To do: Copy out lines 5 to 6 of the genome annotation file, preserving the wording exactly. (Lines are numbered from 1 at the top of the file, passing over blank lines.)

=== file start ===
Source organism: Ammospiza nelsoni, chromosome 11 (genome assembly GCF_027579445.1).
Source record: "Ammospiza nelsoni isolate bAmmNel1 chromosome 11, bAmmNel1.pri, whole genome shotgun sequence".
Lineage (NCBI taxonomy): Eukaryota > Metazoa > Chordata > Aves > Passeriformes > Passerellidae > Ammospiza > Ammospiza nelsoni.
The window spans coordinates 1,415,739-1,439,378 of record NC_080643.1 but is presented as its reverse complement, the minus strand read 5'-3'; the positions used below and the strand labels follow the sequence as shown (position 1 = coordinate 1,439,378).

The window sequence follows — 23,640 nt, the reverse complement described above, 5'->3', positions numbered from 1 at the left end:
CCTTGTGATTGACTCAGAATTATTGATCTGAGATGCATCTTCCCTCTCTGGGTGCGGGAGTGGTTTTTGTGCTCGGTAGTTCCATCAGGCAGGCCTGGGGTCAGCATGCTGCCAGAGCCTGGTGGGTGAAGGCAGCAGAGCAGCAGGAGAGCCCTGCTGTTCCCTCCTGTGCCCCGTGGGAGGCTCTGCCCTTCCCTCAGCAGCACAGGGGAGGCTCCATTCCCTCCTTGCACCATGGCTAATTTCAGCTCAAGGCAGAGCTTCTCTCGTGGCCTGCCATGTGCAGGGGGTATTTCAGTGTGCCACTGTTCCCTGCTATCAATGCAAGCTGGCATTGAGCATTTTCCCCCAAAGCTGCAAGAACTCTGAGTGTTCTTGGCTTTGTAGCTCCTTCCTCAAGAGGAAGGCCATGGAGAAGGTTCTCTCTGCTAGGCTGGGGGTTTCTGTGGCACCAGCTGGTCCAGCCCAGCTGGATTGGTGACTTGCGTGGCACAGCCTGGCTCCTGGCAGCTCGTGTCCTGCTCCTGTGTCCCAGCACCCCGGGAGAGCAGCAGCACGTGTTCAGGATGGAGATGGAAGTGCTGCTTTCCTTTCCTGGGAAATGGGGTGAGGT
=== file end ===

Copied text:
The window sequence follows — 23,640 nt, the reverse complement described above, 5'->3', positions numbered from 1 at the left end:
CCTTGTGATTGACTCAGAATTATTGATCTGAGATGCATCTTCCCTCTCTGGGTGCGGGAGTGGTTTTTGTGCTCGGTAGTTCCATCAGGCAGGCCTGGGGTCAGCATGCTGCCAGAGCCTGGTGGGTGAAGGCAGCAGAGCAGCAGGAGAGCCCTGCTGTTCCCTCCTGTGCCCCGTGGGAGGCTCTGCCCTTCCCTCAGCAGCACAGGGGAGGCTCCATTCCCTCCTTGCACCATGGCTAATTTCAGCTCAAGGCAGAGCTTCTCTCGTGGCCTGCCATGTGCAGGGGGTATTTCAGTGTGCCACTGTTCCCTGCTATCAATGCAAGCTGGCATTGAGCATTTTCCCCCAAAGCTGCAAGAACTCTGAGTGTTCTTGGCTTTGTAGCTCCTTCCTCAAGAGGAAGGCCATGGAGAAGGTTCTCTCTGCTAGGCTGGGGGTTTCTGTGGCACCAGCTGGTCCAGCCCAGCTGGATTGGTGACTTGCGTGGCACAGCCTGGCTCCTGGCAGCTCGTGTCCTGCTCCTGTGTCCCAGCACCCCGGGAGAGCAGCAGCACGTGTTCAGGATGGAGATGGAAGTGCTGCTTTCCTTTCCTGGGAAATGGGGTGAGGT